Far From Heaven
Brandon Victor Dixon
(Photo:T. Charles Erickson)
With her pale blonde hair more of a strawberry blonde, fans of the movie will be better able to see how O'Hara's songs internalize the pain of the Connecticut wife and mother trapped in the uptight world of the 1950s. With more than two dozen songs O'Hara isn't the only one to give Frankel and Korie's music a chance to fill in the plot that drives the musical as it did the film with ballads, duets and ensemble numbers. With a little bit of luck, at least the key players will be available to stay with the show — like Steven Pasquale as Cathy Whitaker's sexually conflicted husband Frank, Nancy Anderson as best friend Eleanor Fine and most of all, Brandon Victor Dixon as Raymond Deagan, the African-American gardener with whom she forms a bond that's bound to be as much a bombshell to her marriage and social standing in Hartford, circa 1957.

What you can expect is an emphasis on feelings rathr than funny stuff, choreography in the form of movement than foot-tapping dance numbers. You can also count on seeing signs of Michael Greif's penchant for multi-tiered scaffolding, here translated into a staircase for the Whitaker's house and entry into Frank's office that works as a visual metaphor for the prison of narrow minded life styles. Finally, you can also expect to be amazed at the way projection designer Peter Nigrini captures the feeling of the film's stunning cinematography and the way lighting and sound designers Kenneth Posner and Nevin Steinberg ratchet up the dramatic impact of Kathy face to face with the reason her marriage has been so bereft of emotional and sexual warmth.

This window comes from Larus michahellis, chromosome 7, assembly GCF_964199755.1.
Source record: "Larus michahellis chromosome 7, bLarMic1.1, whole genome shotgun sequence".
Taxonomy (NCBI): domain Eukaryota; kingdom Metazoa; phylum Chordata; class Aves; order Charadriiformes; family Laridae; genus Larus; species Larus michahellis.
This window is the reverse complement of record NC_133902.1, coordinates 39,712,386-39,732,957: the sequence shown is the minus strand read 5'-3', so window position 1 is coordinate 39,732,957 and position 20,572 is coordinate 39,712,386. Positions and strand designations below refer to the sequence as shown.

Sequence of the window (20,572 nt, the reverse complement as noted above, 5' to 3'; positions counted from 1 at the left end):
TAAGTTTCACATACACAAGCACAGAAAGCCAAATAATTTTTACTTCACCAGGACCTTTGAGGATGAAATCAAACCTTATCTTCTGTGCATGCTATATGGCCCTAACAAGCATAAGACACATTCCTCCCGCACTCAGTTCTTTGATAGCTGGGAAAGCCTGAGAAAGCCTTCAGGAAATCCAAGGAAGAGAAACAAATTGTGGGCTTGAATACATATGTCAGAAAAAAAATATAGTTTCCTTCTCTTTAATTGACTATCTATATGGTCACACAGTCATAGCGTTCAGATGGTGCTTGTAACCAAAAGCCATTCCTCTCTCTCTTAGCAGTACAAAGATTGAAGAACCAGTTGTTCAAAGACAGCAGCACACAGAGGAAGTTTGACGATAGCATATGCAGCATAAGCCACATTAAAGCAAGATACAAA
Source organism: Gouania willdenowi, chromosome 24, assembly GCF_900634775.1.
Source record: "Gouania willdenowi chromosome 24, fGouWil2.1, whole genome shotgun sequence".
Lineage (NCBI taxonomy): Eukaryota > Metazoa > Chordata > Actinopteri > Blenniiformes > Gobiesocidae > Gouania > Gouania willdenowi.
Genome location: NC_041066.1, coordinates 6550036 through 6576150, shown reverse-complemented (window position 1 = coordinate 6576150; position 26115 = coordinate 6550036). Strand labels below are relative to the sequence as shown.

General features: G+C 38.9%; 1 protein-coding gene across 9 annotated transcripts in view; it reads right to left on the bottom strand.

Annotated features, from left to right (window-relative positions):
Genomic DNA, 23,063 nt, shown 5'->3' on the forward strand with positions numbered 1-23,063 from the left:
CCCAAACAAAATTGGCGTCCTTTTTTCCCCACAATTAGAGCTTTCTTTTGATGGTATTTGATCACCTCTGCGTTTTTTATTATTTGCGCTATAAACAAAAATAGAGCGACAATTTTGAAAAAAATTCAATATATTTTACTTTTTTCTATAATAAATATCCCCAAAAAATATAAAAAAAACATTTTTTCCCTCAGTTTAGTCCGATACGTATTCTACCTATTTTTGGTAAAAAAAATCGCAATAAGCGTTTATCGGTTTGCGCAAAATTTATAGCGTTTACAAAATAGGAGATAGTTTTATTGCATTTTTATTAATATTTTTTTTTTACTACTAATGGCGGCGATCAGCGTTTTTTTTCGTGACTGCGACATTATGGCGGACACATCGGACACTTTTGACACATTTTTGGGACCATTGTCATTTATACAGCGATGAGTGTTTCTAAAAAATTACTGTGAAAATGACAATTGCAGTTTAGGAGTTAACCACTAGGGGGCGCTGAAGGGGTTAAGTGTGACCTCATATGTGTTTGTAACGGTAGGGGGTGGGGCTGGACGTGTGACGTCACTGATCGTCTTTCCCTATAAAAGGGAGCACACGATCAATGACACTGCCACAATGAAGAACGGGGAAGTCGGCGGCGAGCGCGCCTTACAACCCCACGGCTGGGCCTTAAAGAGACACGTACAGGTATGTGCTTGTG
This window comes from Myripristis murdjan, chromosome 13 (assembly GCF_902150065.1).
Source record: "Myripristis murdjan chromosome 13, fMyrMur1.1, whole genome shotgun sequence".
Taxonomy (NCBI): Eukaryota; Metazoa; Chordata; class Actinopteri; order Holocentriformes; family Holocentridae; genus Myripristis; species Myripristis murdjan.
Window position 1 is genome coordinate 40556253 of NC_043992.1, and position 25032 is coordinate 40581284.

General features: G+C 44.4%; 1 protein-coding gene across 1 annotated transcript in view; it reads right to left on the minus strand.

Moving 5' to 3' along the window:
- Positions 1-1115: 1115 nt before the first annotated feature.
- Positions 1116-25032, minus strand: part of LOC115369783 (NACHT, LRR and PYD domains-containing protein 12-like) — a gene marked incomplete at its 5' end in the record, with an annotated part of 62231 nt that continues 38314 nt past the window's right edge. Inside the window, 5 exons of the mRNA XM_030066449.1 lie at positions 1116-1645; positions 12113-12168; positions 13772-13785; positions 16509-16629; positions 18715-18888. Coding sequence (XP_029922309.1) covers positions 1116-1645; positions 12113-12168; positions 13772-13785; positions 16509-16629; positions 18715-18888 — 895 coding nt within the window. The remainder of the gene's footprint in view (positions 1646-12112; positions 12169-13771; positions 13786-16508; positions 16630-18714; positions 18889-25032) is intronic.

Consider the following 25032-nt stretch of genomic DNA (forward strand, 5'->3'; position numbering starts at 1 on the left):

While Far From Heaven is in the same cigarette happy era of TV's popular Mad Men, except for Pasquale's Frank, don't count on seeing a lot of cigarette smoke. When Kathy's friends get together for their weekly bridge games, they drink, but there isn't a cigarette in sight. (Maybe next season's Mad Men will explore the civil rights era and burgeoning gay awareness with more depth than they have in the past -- one gay character early on in the series was fired and never heard from again and the only other departure from missionary style sex involved one character's sado-masochistic proclivities).

Seasoned Broadway theater goers won't be surprised that costumer Catherine Zuber has been charged with recreating the prim, proper and petticoated look of women like Cathy and the friends. In short, all th elements of a ready for prime time new musical are in place — but with my critic's hat left at home for my viewing, I'll only say, yes, there are some things I'd still diddle with. However, I'll refrain from being more specific until I see Far From Heaven next year in New York. I would add that this is the kind of musical that whether seen during previews or when firmly frozen, needs to be seen at least twice to be fully appreciated, just one more reason why it's too bad theater tickets are so expensive.